IMO, my rights end where another’s begin and vice versa.  So the pharmacists don’t have to take the pills themselves, but they can’t presuppose the same morals for others.

    Pharmacies are not the place for activism. 

    I mean, if we let that be the precedent, we’d have car stereo salesmen refusing to sell anything but Kenwoods or Sonys or whatever because they’re morally opposed to cheap stereos.
    Or what’s to stop them from tweaking dosages here and there? 

    As for the insurance companies, I’m inclined to think it’s more about money than morals.

    On the original topic (sorry…):
    I think Momma and OB hit the nail on the head.  Thank you for sharing that, Momma.  Sometimes the best help a doctor can give a patient, the help that they need, is letting them/helping them take leave of the world and their pain. The only argument against it is a religious one, and I don’t think that should hold sway in the govt (though sadly it does).  I believe it is our right to choose whether or not we live.  Too many people don’t get to decide, like the soldiers who have died in Iraq, for instance.

    Quality of life is sometimes more important than life itself.
    Of course, I’m not surprized that Asscroft doesn’t know this since it’s pretty obvious that he doesn’t enjoy life.  Why else would he make everyone else so miserable?  Man needs to get an intern, or maybe just a lot of booze to loosen him up, maybe take a crap once in a while.

  15. Well this is not exactly a parting shot. This case has been awaiting appeal since the 2002 Oregon court decision.

    In that earlier decision the Judge scolded Ashcroft for “attempting to stifle an ongoing, earnest and profound debate in the various states concerning physician-assisted suicide.” Also he criticised Ashcroft for “firing the first shot in the battle between the state of Oregon and the Federal government.”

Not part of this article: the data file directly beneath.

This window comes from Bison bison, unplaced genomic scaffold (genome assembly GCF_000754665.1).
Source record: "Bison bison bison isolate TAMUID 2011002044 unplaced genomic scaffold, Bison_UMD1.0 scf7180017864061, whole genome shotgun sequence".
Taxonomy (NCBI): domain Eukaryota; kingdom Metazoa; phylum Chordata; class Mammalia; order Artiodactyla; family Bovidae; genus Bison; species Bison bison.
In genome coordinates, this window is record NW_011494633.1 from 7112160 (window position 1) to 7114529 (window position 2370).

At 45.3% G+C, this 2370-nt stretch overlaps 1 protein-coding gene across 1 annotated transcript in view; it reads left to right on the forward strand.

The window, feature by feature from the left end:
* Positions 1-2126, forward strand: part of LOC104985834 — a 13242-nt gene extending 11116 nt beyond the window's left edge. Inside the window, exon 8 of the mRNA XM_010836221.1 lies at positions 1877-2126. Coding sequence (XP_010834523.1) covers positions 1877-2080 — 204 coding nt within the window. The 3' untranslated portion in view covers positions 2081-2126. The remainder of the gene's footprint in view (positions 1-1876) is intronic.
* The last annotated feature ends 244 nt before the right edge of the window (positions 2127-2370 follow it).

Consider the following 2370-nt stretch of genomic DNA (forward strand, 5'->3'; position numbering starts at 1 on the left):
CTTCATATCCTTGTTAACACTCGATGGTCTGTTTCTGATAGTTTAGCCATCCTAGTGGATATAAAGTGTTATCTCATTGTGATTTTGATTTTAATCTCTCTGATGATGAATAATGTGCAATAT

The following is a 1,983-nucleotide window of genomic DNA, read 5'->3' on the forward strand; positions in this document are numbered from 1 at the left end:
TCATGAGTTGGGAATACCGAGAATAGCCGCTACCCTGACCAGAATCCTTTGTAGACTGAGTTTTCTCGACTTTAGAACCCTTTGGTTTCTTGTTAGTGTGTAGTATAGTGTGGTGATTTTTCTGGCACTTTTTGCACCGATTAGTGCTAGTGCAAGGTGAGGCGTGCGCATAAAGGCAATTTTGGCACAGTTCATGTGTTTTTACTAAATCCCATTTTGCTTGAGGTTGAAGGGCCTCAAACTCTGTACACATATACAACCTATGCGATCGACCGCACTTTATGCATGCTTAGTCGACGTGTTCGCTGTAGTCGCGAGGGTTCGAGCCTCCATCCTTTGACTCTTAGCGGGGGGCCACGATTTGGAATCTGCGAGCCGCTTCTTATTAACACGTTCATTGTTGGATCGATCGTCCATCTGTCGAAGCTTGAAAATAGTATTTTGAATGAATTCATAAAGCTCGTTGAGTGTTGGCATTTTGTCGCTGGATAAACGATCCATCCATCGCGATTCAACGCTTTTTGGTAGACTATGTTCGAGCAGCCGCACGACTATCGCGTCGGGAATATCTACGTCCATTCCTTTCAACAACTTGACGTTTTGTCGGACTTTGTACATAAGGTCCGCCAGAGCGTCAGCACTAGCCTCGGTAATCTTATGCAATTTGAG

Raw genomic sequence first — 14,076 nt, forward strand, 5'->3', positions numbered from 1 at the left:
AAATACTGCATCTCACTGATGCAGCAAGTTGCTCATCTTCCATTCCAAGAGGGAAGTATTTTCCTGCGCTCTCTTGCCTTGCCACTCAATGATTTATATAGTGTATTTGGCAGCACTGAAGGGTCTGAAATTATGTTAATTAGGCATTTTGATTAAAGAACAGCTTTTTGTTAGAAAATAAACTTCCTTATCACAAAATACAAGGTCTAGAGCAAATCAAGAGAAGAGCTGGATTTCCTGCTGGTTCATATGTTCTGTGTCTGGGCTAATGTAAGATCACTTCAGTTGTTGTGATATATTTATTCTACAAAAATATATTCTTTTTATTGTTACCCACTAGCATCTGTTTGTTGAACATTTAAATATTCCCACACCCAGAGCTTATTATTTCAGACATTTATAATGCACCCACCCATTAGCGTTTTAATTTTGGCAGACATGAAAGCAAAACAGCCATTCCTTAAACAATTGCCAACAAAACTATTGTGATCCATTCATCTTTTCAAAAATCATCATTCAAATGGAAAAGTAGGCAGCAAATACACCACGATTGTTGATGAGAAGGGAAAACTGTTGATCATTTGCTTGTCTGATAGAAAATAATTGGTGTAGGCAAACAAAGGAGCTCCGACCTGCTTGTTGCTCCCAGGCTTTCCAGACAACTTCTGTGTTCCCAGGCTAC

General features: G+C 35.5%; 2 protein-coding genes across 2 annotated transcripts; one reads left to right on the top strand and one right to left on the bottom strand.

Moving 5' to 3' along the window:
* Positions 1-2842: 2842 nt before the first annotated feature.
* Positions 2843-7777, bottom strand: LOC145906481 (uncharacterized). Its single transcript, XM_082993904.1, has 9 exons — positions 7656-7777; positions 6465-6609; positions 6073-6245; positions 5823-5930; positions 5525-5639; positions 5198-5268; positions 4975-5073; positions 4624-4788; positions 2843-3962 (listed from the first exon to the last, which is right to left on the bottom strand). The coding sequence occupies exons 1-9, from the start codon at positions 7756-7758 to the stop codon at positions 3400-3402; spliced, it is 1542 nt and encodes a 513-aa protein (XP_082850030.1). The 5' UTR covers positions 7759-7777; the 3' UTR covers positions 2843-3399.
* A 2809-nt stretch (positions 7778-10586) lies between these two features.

There is a possibility of that the Supreme Court will adopt the Pledge case route whereby the Supreme Court would not decide on Physician-Assisted Suicide but rather decide the case based on Federal and State powers.

  16. Another thing I’m oh so fond of pointing out to my overtly conservative family and their friends whenever they say something along the line of “If we support Stem Cell Research then we’ll be supporting the abortion of baby fetuses O NOES!!!” is that those ‘Christian’ septuplets you’re so fond of gossiping about….know that a large by-product of their inception was massive amounts of fertilized embryos that are on ice and NEVER going to be used.  Yeah, shut the fuck-up bitch and learn the facts before you go spouting what your politicians have told you, because you should know already that regardless of political party affiliation, they’re gonna tell you what they think you want to here.  Stupid people.  angry

  17. “Sure, the fundies don’t want their taxes to help pay for abortion or birth control… well *I* don’t want my taxes going to a lifetime of medical treatment for the quintuplets Mr. & Mrs. Goodchristian had because they decided they know better than God and sought medical intervention to “correct

  18. People like this falsely increase the birth rate in America.  I wonder if it would still be 2.1 if we took them out of the stats.